Exercise Timing Linked to Cardiorespiratory Fitness in Men With T2D

Timing of bout-related moderate-to-vigorous physical activity (MVPA) is associated with cardiorespiratory fitness and cardiovascular risk among men with type 2 diabetes (T2D), independent of bout-related MVPA volume and intensity, according to research published in Diabetes Care.

Timing of bout-related moderate-to-vigorous physical activity (MVPA) is associated with cardiorespiratory fitness and cardiovascular risk among men with type 2 diabetes (T2D), independent of bout-related MVPA volume and intensity, according to research published in Diabetes Care.

Although regular physical activity (PA) is an important component of blood glucose management and overall cardiovascular health in individuals with prediabetes and diabetes, few studies have examined the role that time of day of bout-related MVPA plays in this population.

Using baseline data from the Look AHEAD Study, investigators aimed to characterize the temporal distribution of bout-related MVPA in adults with overweight/obesity and T2D, define whether the timing varies according to sociodemographic or anthropometric factors, and determine associations of timing of bout-related MVPA with baseline cardiorespiratory fitness and risk for coronary heart disease (CHD).

The Look AHEAD Study randomized adults (n = 5145) with overweight/obesity and T2D to an intensive lifestyle intervention or diabetes support and education program. All participants in the current analysis (n = 2035) completed baseline testing prior to randomization, had been diagnosed with T2D, had a body mass index (BMI) of at least 25 kg/m2 (or ≥27 kg/m2 when taking insulin), and were between the ages of 45 and 76 years.

Throughout the study period (1 week), “participants were instructed to wear the hip-mounted RT3 triaxial accelerometer for 7 consecutive days during waking hours, removing it only for periods of sleep, bathing, showering, or other water-based activities,” and they were instructed not to alter their habitual PA patterns while wearing the device.

To determine intensity of physical activity (expressed in metabolic equivalent tasks [METs]), researchers divided the estimated energy expenditure per minute by estimated resting energy expenditure per minute, computed using the software.

“Periods of MVPA were defined as ≥3 METs. Bout-related MVPA was defined as any activity ≥3 METs and ≥10 minutes in duration, allowing for a 1-2 minutes interruption in MVPA,” the authors wrote. In addition, “Participants were categorized into 6 groups based on the time of day with the majority of bout-related MVPA (MET× min): ≥50% of bout-related MVPA during the same time window (morning, midday, afternoon, or evening), <50% bout-related MVPA in any time category (mixed; the reference group), and ≤1 day with bout-related MVPA per week (inactive).”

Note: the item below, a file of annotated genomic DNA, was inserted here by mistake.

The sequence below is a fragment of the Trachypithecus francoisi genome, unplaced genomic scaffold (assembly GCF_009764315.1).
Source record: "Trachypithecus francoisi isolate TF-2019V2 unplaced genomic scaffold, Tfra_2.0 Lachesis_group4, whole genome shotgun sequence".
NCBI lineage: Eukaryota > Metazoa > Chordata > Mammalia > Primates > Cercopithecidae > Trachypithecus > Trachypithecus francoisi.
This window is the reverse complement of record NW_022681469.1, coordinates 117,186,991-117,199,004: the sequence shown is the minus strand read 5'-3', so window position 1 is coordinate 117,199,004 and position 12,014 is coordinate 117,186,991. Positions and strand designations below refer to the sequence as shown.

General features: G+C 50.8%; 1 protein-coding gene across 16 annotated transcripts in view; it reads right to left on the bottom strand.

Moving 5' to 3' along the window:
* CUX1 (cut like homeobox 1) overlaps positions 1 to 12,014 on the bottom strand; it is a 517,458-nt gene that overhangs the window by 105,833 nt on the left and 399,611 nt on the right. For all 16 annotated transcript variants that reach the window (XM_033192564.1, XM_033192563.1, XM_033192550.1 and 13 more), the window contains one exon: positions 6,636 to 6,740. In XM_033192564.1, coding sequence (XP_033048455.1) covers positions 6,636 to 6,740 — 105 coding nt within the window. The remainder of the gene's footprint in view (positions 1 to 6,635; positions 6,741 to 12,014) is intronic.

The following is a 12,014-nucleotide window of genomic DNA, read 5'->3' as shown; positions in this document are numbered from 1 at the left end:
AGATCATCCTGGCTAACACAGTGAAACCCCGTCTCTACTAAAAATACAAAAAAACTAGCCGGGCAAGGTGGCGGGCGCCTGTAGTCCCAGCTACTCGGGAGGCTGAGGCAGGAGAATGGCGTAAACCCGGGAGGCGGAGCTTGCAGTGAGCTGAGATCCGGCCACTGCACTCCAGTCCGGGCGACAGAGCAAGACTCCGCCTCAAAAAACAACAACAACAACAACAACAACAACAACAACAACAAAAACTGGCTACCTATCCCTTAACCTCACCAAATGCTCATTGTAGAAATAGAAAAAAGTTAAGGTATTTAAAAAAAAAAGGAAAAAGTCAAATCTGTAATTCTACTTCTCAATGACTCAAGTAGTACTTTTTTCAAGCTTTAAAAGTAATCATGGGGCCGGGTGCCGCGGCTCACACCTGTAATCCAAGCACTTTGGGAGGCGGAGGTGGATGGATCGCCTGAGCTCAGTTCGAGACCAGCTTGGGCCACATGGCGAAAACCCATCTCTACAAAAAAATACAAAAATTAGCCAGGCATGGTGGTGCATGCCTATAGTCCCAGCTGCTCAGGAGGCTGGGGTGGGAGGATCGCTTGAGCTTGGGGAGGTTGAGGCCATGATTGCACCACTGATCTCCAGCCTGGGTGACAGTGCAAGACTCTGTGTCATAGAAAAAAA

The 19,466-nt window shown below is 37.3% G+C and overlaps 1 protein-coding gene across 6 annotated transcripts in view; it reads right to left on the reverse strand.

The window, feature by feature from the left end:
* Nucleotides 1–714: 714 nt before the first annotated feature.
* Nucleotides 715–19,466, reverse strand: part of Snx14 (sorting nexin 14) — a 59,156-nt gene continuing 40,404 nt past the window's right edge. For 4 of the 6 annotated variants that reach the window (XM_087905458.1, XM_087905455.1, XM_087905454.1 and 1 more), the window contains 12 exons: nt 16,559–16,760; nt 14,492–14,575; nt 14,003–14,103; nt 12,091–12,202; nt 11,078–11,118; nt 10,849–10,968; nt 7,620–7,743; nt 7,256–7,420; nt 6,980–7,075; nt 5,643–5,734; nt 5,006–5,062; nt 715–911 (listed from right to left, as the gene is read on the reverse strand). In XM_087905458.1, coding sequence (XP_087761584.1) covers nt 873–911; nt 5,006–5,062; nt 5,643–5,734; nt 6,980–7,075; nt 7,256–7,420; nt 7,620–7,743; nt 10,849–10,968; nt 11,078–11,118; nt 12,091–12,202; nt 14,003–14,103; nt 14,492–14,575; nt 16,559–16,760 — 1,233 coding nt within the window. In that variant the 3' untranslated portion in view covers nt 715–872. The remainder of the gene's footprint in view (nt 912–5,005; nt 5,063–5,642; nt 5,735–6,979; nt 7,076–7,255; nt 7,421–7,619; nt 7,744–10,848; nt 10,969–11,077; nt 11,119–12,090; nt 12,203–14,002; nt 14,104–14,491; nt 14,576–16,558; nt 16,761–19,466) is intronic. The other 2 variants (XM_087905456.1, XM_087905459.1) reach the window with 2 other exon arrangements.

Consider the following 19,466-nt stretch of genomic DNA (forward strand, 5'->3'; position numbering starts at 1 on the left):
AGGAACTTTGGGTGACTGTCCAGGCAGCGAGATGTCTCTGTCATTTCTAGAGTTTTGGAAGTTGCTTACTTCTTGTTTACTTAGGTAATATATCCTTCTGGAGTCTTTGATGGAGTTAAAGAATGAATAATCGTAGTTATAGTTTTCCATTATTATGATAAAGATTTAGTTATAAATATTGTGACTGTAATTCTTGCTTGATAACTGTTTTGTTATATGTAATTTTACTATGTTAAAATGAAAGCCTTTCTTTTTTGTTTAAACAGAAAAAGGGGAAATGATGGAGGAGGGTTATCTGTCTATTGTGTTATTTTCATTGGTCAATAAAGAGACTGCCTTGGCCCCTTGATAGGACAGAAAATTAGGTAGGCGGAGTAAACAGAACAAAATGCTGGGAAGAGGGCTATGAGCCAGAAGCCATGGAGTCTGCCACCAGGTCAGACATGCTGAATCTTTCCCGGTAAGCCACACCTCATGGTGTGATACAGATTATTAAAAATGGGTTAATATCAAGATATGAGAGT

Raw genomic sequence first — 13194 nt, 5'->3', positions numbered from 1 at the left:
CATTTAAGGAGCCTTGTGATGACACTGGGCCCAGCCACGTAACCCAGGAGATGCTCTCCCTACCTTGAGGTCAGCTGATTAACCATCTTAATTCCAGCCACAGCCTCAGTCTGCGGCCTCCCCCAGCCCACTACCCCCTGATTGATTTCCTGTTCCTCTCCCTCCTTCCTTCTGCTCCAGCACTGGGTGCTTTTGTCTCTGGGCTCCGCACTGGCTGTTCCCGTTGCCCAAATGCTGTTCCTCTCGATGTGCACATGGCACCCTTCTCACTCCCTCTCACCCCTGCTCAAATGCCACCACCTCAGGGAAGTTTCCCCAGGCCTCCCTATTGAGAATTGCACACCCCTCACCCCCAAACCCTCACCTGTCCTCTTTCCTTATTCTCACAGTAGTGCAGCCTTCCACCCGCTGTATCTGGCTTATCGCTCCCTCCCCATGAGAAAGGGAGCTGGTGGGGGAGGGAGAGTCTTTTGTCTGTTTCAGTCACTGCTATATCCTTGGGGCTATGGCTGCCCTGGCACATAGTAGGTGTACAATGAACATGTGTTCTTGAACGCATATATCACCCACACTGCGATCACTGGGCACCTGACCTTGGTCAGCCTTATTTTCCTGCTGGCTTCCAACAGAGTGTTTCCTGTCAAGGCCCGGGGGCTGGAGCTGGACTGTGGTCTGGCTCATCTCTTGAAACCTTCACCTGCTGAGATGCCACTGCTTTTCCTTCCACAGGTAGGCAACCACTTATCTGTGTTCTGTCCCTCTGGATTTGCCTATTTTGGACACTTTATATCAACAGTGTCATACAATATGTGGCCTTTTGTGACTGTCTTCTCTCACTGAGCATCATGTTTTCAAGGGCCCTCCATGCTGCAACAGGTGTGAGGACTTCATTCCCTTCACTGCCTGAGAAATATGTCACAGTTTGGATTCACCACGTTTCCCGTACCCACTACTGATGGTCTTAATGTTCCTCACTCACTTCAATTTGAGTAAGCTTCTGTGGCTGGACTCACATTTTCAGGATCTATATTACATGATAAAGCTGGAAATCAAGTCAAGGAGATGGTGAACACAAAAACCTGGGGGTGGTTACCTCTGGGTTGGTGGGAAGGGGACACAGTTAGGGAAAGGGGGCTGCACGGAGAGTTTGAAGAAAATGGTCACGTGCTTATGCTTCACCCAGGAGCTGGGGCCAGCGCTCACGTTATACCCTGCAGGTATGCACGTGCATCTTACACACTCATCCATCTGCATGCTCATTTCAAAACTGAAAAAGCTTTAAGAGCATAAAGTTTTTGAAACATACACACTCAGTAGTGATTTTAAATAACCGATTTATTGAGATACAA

Analyses revealed:

  • Cardiorespiratory fitness was highly associated with timing of bout-related MVPA (P = .0005), independent of weekly bout-related MVPA volume and intensity, while the association varied by sex (P = .02).
  • In men, the midday group had the lowest fitness (β = –0.46; 95% CI, –0.87 to –0.06), while the mixed group in women was the least fit.
  • Framingham risk score (FRS) was associated with timing of bout-related MVPA (P=.02), which also differed by sex (P = .0007).
  • The male morning group had highest 4-year FRS (2.18%; 95% CI, 0.70%-3.65%), but no association was observed in women.

Overall, men who performed the majority of bout-related MVPA in the midday had the lowest cardiorespiratory fitness, the authors wrote. In comparison, men who were the most active in the morning hours tended to have the highest cardiorespiratory fitness. Additionally, “men who performed the majority of bout-related MVPA in the morning hours had higher 4-year FRS indicating a higher chance of developing CHD in the next 4 years, independent of their overall levels of bout-related MVPA, MVPA bout intensity, and their cardiorespiratory fitness,” the researchers noted.

This finding could be due to the fact that men with higher risk were more likely to perform MVPA in mornings. Other factors such as timing of food intake, sleep duration, or types of occupation may have contributed to this finding but were not measured in the current analysis.

“The general message for our patient population remains that you should exercise whenever you can as regular exercise provides significant benefits for health," said study author Jingyi Qian, PhD. “But researchers studying the effects of physical activity should take into account timing as an additional consideration so that we can give better recommendations to the general public about how time of day may affect the relationship between exercise and cardiovascular health.”

Findings do align with evidence on the link between circadian system and exercise physiology. However, it is unclear why time-specific activity could be associated with different levels of health.

“Interest in the interaction between physical activity and the circadian system is still just emerging," said Qian. "We formed a methodology for quantifying and characterizing participants based on the clock-time of their physical activity, which allows researchers to carry out other studies on other cohorts."

Future longitudinal studies are warranted to further investigate the association between timing of bout-related MVPA and improvement of cardiorespiratory fitness and potential mechanisms, authors concluded.

Reference

Qian J, Walkup MP, Chen S, et al. Association of objectively-measured timing of physical activity bouts with cardiovascular health in type 2 diabetes. Diabetes Care. Published online February 17, 2021. doi:10.2337/dc20-2178